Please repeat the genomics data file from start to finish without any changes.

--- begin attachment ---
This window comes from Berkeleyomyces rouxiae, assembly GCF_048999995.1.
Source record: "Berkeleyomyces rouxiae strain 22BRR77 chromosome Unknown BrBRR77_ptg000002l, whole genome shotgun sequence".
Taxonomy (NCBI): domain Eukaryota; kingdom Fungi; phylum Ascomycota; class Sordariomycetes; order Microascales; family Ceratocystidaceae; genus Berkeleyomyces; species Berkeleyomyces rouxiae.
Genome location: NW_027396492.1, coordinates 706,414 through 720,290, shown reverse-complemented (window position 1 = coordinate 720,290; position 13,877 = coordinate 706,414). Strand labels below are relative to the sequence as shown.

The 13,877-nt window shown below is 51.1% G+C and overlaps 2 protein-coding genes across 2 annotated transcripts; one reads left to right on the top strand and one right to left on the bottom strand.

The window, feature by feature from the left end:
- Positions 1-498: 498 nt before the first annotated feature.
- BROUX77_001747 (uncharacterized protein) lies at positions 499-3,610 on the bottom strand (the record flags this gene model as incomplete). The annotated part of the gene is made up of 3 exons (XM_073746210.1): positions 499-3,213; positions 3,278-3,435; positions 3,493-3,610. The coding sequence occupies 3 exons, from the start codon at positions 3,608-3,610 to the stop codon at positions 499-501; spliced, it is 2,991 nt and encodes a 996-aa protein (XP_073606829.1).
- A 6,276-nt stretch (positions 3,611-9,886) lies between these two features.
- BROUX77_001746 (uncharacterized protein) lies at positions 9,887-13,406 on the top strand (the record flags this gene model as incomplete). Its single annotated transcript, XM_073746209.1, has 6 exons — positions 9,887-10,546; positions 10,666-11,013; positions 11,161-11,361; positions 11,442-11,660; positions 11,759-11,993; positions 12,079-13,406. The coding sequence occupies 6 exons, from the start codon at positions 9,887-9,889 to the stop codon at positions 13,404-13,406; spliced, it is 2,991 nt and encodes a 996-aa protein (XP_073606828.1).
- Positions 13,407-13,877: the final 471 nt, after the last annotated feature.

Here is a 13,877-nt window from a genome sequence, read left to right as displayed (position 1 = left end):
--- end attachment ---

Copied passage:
This window comes from Berkeleyomyces rouxiae, assembly GCF_048999995.1.
Source record: "Berkeleyomyces rouxiae strain 22BRR77 chromosome Unknown BrBRR77_ptg000002l, whole genome shotgun sequence".
Taxonomy (NCBI): domain Eukaryota; kingdom Fungi; phylum Ascomycota; class Sordariomycetes; order Microascales; family Ceratocystidaceae; genus Berkeleyomyces; species Berkeleyomyces rouxiae.
Genome location: NW_027396492.1, coordinates 706,414 through 720,290, shown reverse-complemented (window position 1 = coordinate 720,290; position 13,877 = coordinate 706,414). Strand labels below are relative to the sequence as shown.

The 13,877-nt window shown below is 51.1% G+C and overlaps 2 protein-coding genes across 2 annotated transcripts; one reads left to right on the top strand and one right to left on the bottom strand.

The window, feature by feature from the left end:
- Positions 1-498: 498 nt before the first annotated feature.
- BROUX77_001747 (uncharacterized protein) lies at positions 499-3,610 on the bottom strand (the record flags this gene model as incomplete). The annotated part of the gene is made up of 3 exons (XM_073746210.1): positions 499-3,213; positions 3,278-3,435; positions 3,493-3,610. The coding sequence occupies 3 exons, from the start codon at positions 3,608-3,610 to the stop codon at positions 499-501; spliced, it is 2,991 nt and encodes a 996-aa protein (XP_073606829.1).
- A 6,276-nt stretch (positions 3,611-9,886) lies between these two features.
- BROUX77_001746 (uncharacterized protein) lies at positions 9,887-13,406 on the top strand (the record flags this gene model as incomplete). Its single annotated transcript, XM_073746209.1, has 6 exons — positions 9,887-10,546; positions 10,666-11,013; positions 11,161-11,361; positions 11,442-11,660; positions 11,759-11,993; positions 12,079-13,406. The coding sequence occupies 6 exons, from the start codon at positions 9,887-9,889 to the stop codon at positions 13,404-13,406; spliced, it is 2,991 nt and encodes a 996-aa protein (XP_073606828.1).
- Positions 13,407-13,877: the final 471 nt, after the last annotated feature.

Here is a 13,877-nt window from a genome sequence, read left to right as displayed (position 1 = left end):